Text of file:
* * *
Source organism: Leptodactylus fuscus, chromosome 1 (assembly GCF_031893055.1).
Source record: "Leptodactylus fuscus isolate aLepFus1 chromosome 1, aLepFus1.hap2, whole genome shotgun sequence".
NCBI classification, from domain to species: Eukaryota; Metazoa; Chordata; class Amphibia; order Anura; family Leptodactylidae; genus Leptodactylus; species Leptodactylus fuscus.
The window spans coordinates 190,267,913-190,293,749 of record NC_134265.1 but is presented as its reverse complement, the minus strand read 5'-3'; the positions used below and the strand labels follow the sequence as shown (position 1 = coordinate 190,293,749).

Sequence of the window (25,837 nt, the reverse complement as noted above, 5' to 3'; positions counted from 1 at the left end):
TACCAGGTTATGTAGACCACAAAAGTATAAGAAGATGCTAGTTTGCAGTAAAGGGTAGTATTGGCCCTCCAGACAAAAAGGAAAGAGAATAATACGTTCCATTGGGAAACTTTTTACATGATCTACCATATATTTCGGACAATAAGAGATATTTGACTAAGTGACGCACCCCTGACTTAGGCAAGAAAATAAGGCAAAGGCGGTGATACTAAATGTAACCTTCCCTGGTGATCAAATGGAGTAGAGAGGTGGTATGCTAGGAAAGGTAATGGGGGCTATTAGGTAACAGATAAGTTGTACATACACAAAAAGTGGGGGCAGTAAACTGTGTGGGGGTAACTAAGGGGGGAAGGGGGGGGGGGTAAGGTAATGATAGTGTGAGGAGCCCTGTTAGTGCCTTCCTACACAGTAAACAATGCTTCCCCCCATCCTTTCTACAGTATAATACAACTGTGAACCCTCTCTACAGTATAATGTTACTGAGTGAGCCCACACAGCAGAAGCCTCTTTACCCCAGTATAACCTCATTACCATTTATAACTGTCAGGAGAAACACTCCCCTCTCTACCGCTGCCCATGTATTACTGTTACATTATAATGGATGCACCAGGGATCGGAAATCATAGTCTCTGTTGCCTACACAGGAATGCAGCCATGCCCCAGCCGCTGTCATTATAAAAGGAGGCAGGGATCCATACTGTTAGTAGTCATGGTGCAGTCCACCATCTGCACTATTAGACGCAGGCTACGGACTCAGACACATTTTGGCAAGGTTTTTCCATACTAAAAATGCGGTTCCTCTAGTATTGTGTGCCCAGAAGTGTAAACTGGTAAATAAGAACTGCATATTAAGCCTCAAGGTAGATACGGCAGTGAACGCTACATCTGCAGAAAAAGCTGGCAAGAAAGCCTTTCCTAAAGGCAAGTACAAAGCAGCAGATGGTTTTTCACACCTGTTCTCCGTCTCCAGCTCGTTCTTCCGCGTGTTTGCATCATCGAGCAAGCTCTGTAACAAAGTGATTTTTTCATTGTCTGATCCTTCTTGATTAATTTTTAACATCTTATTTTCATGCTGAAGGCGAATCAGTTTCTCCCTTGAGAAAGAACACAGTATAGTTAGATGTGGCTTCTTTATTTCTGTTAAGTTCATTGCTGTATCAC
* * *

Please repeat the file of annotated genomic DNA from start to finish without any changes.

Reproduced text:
Source organism: Leptodactylus fuscus, chromosome 1 (assembly GCF_031893055.1).
Source record: "Leptodactylus fuscus isolate aLepFus1 chromosome 1, aLepFus1.hap2, whole genome shotgun sequence".
NCBI classification, from domain to species: Eukaryota; Metazoa; Chordata; class Amphibia; order Anura; family Leptodactylidae; genus Leptodactylus; species Leptodactylus fuscus.
The window spans coordinates 190,267,913-190,293,749 of record NC_134265.1 but is presented as its reverse complement, the minus strand read 5'-3'; the positions used below and the strand labels follow the sequence as shown (position 1 = coordinate 190,293,749).

Sequence of the window (25,837 nt, the reverse complement as noted above, 5' to 3'; positions counted from 1 at the left end):
TACCAGGTTATGTAGACCACAAAAGTATAAGAAGATGCTAGTTTGCAGTAAAGGGTAGTATTGGCCCTCCAGACAAAAAGGAAAGAGAATAATACGTTCCATTGGGAAACTTTTTACATGATCTACCATATATTTCGGACAATAAGAGATATTTGACTAAGTGACGCACCCCTGACTTAGGCAAGAAAATAAGGCAAAGGCGGTGATACTAAATGTAACCTTCCCTGGTGATCAAATGGAGTAGAGAGGTGGTATGCTAGGAAAGGTAATGGGGGCTATTAGGTAACAGATAAGTTGTACATACACAAAAAGTGGGGGCAGTAAACTGTGTGGGGGTAACTAAGGGGGGAAGGGGGGGGGGGTAAGGTAATGATAGTGTGAGGAGCCCTGTTAGTGCCTTCCTACACAGTAAACAATGCTTCCCCCCATCCTTTCTACAGTATAATACAACTGTGAACCCTCTCTACAGTATAATGTTACTGAGTGAGCCCACACAGCAGAAGCCTCTTTACCCCAGTATAACCTCATTACCATTTATAACTGTCAGGAGAAACACTCCCCTCTCTACCGCTGCCCATGTATTACTGTTACATTATAATGGATGCACCAGGGATCGGAAATCATAGTCTCTGTTGCCTACACAGGAATGCAGCCATGCCCCAGCCGCTGTCATTATAAAAGGAGGCAGGGATCCATACTGTTAGTAGTCATGGTGCAGTCCACCATCTGCACTATTAGACGCAGGCTACGGACTCAGACACATTTTGGCAAGGTTTTTCCATACTAAAAATGCGGTTCCTCTAGTATTGTGTGCCCAGAAGTGTAAACTGGTAAATAAGAACTGCATATTAAGCCTCAAGGTAGATACGGCAGTGAACGCTACATCTGCAGAAAAAGCTGGCAAGAAAGCCTTTCCTAAAGGCAAGTACAAAGCAGCAGATGGTTTTTCACACCTGTTCTCCGTCTCCAGCTCGTTCTTCCGCGTGTTTGCATCATCGAGCAAGCTCTGTAACAAAGTGATTTTTTCATTGTCTGATCCTTCTTGATTAATTTTTAACATCTTATTTTCATGCTGAAGGCGAATCAGTTTCTCCCTTGAGAAAGAACACAGTATAGTTAGATGTGGCTTCTTTATTTCTGTTAAGTTCATTGCTGTATCAC